Rage against tradition is at the heart of the post-modernist crisis

"The firewall against the right is cracking". This analysis by Oliver Wintzek refers not only to politics, but also to the Catholic Church. In his commentary, the theologian warns against a resurgence of anti-modernism.

Professor Dr. Oliver Wintzek is Professor of Dogmatics and Fundamental Theology at the Catholic University in Mainz. At the same time, he works as a cooperator at the Jesuit Church in Mannheim.

Professor of dogmatics who subscribes only to the doctrines of modernism.

Like a revenant, overcome thought "good" is spreading. The open rejection of the foundations of the rule of law, tolerable freedom of opinion and an informed, serious discourse are becoming acceptable. The firewall against the right is cracking. In our latitudes, the passage through the executive instances may still be a long way from reaching the highest state office, which would release symbolic buildings of liberal humanity to the storm. But the pressure of the right is becoming more and more visible: the individual right to asylum is becoming a plaything for the favour of voters, the strong state is shaping the borders of Europe and the religious right in the promised land vows not to rest until "their own" rest under the vine and the fig tree. Evangelical preachers without a degree in theology (but with a lot of certainty of spirit) are joining forces with high-ranking clerics (without jobs) and pro-Russia campaigners (not in Putin's country) in the name of the protection of life against a "family-destroying agenda": lateral thinking in Christian and Catholic!

Cathcon: So in the modernist system, we find, that the laity can only be empowered if they are degree-qualified!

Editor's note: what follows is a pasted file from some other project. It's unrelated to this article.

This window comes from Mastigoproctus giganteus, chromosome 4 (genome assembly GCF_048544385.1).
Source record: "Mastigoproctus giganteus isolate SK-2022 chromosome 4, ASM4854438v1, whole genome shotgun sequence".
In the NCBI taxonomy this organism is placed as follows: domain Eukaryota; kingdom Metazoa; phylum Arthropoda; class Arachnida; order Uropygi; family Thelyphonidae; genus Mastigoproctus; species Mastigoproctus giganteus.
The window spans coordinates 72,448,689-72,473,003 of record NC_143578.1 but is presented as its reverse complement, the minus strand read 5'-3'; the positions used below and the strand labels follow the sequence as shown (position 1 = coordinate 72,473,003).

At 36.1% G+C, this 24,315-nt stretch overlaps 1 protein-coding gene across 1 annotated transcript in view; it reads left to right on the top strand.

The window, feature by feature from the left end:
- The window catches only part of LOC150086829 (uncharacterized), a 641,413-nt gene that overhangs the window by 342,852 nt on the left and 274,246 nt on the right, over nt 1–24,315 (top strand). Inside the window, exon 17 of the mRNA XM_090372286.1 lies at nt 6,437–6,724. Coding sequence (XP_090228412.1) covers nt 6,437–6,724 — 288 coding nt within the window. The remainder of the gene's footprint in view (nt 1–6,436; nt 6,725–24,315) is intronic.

Alternative facts have been around before: anti-modernism reached its peak under Pius X (1903-1914). Based on a conspiracy narrative according to which all the achievements of modernity promoted the destruction of the God-given order, it had to come to an oath - the anti-modernist oath (in force until 1967!). Then as now: the end-time battle rages against a "world conspiracy of the deep state", "gender ideology" (along with asterisks), the "German-synodal-elitist-academic destruction of the Catholic", the "Islamisation of Europe" or the alienation of the allotment garden. O tempora, o mores!

Moreover, there is rampant panic in the ordinariate. The renewed - unsurprising - mass exodus of (mostly moderate and liberal-enlightened) Catholics demands answers. May the firewall of right-wing Catholicism not be challenged! The self-proclaimed "saints of the last Catholic days" can almost not wait for the twisted catacomb existence. The voice of (Catholic) Christians should therefore rise with burning concern and increasing alienation at the bright light of day in our and for our society: Radical sectarianism, totalitarian regimes, a spirit that despises humanity and God are not an option!